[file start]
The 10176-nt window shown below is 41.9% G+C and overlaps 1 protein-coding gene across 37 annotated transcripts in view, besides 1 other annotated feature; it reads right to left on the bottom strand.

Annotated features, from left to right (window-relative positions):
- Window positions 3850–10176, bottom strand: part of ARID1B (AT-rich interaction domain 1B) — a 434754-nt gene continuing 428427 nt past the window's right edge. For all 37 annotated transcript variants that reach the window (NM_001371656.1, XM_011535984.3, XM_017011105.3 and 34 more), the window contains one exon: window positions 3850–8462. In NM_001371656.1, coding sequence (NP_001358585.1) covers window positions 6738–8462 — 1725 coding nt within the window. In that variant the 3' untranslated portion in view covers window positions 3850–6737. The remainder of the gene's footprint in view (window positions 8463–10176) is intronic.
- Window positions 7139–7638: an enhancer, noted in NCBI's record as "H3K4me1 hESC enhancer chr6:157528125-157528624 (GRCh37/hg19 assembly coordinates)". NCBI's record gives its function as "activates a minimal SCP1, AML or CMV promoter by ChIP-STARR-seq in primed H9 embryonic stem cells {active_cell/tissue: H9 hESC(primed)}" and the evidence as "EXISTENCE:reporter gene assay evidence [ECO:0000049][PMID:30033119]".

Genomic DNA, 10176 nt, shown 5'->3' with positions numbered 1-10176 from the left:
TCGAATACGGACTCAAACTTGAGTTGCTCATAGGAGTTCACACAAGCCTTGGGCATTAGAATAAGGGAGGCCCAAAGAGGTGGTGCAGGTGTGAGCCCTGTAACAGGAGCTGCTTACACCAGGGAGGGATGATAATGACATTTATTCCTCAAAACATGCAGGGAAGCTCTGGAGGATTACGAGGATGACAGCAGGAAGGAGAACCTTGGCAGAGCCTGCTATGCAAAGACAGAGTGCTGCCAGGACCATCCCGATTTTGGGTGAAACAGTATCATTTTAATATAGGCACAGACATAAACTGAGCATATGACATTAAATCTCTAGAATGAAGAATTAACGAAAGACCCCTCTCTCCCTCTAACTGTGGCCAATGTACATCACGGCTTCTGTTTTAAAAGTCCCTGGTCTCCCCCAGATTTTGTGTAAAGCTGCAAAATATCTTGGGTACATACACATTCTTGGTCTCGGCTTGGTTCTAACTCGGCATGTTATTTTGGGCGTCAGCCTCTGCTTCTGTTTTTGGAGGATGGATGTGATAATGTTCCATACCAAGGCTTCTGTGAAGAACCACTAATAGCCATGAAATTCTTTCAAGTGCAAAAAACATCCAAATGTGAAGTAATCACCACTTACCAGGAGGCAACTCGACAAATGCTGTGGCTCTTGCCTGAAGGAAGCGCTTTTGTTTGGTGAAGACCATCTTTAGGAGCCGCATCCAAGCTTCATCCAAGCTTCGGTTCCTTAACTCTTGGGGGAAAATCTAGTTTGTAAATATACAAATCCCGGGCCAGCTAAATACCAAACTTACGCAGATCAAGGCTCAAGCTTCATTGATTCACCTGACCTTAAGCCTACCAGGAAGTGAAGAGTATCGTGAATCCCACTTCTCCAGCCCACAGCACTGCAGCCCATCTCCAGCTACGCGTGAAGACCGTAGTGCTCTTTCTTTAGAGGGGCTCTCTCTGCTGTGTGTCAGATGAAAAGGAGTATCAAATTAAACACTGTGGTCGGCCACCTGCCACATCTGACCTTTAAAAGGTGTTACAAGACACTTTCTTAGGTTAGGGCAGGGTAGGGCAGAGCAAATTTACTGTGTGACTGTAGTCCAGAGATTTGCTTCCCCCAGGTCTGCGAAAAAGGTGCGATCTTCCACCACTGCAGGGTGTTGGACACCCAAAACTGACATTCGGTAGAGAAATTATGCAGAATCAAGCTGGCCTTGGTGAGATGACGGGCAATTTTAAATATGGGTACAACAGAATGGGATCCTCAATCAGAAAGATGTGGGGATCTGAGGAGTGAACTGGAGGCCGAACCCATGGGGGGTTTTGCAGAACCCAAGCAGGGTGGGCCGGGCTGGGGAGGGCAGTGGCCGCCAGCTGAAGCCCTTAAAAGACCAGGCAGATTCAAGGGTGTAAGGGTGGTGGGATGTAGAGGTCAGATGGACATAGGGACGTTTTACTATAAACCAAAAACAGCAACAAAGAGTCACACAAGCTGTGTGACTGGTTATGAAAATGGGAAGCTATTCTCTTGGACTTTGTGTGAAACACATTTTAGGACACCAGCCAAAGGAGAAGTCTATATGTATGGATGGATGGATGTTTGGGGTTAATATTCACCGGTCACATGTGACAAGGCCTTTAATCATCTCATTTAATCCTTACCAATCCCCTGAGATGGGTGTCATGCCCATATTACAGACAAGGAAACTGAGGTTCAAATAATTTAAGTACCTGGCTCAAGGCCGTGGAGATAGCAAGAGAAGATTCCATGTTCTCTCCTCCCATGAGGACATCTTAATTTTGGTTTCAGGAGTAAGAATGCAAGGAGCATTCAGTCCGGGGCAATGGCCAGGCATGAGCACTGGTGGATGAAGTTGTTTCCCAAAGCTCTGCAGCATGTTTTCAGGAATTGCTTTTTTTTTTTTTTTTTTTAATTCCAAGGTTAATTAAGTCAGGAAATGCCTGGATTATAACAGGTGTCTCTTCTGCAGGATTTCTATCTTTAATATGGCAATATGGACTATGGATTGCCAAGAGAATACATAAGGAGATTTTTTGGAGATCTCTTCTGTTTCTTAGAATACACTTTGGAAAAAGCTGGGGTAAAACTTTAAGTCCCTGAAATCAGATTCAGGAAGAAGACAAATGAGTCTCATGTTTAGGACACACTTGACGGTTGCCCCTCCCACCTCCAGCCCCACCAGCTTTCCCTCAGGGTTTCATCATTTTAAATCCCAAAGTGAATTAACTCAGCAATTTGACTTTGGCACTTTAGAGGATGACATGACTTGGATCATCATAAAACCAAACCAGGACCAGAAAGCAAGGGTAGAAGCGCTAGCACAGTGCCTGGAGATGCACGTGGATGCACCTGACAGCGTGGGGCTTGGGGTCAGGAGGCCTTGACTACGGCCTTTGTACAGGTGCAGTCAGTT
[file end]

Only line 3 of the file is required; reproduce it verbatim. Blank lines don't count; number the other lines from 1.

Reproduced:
- Window positions 3850–10176, bottom strand: part of ARID1B (AT-rich interaction domain 1B) — a 434754-nt gene continuing 428427 nt past the window's right edge. For all 37 annotated transcript variants that reach the window (NM_001371656.1, XM_011535984.3, XM_017011105.3 and 34 more), the window contains one exon: window positions 3850–8462. In NM_001371656.1, coding sequence (NP_001358585.1) covers window positions 6738–8462 — 1725 coding nt within the window. In that variant the 3' untranslated portion in view covers window positions 3850–6737. The remainder of the gene's footprint in view (window positions 8463–10176) is intronic.